I depended upon a homemade concoction of breakfast cereal, commercial freeze-dried meals, energy bars, cheese/meat sticks and a 650-calorie powdered milkshake. I also carried a high energy, electrolyte replacement powder used by marathon runners. The result was a 4,300 calorie per day diet that weighed less than 2 pounds. I arranged for food drops at post offices along the way.
Selection of equipment was a real challenge. I had to be equipped for both 9,000-foot, partially snow-covered mountains and blazing hot deserts. Nevertheless, the weight of my pack came to a mere 22 pounds, excluding water, with five days of food.
My journey began with a short flight into San Diego. After a series of bus and trolley rides, I arrived at the small desert border town of Campo, the start of the PCT. The Lake Moreno campground, the site of a huge kickoff party and hiker’s reunion, was held was 20 miles north.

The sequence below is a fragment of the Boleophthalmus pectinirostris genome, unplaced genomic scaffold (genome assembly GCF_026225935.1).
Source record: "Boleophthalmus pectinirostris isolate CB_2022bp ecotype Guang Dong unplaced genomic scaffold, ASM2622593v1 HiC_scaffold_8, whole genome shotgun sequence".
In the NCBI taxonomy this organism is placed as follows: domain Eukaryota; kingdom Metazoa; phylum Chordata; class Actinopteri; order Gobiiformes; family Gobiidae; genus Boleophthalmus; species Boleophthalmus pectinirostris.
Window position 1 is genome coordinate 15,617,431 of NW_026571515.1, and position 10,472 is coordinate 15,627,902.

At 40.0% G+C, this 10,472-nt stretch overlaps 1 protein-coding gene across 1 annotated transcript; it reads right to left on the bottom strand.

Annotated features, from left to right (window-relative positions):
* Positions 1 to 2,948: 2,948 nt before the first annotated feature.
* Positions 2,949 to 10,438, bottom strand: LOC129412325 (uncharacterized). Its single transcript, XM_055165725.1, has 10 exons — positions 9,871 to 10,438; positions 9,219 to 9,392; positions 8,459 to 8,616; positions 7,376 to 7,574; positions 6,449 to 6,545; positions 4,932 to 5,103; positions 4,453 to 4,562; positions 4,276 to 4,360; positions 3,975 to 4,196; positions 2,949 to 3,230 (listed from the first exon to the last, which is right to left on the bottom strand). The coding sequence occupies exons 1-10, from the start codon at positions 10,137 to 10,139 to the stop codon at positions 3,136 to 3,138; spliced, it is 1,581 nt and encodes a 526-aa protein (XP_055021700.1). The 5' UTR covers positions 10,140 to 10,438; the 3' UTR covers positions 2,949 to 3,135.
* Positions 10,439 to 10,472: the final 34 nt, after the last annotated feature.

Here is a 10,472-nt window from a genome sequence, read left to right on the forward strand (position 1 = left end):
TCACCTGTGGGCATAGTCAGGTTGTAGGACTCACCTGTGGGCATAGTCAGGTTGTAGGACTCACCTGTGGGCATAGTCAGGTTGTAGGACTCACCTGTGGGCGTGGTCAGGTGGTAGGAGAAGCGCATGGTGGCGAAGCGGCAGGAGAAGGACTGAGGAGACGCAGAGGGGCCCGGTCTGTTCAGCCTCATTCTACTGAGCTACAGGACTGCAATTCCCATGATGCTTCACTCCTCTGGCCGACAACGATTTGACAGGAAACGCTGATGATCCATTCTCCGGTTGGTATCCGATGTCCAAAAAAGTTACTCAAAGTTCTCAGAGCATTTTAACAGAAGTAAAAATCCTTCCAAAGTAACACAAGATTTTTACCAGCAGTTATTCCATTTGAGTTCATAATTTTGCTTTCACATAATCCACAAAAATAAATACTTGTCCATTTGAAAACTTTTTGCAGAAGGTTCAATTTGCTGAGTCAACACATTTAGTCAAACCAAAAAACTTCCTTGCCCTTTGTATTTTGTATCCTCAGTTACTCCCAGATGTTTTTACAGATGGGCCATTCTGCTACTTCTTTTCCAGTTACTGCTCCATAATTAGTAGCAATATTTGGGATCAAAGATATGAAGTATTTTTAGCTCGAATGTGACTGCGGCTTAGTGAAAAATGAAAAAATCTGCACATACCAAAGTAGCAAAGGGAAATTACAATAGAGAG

On the last rise before the lake I met Potato Picker. Everyone on the trails, both the Appalachian and the PCT, takes a trail name. Potato greeted incoming hikers with a cold beer and I humbly accepted his offering.
The campground was packed with 600 hikers, their families, friends and numerous vendors. There were tents of all varieties and colors. Campers and vans filled all available parking spaces. For the next two days I loaded up on calories, got acquainted with my fellow hikers, attended informal talks on water sources, the fauna and flora along the trail, and visited displays on new state-of-the-art hiking equipment.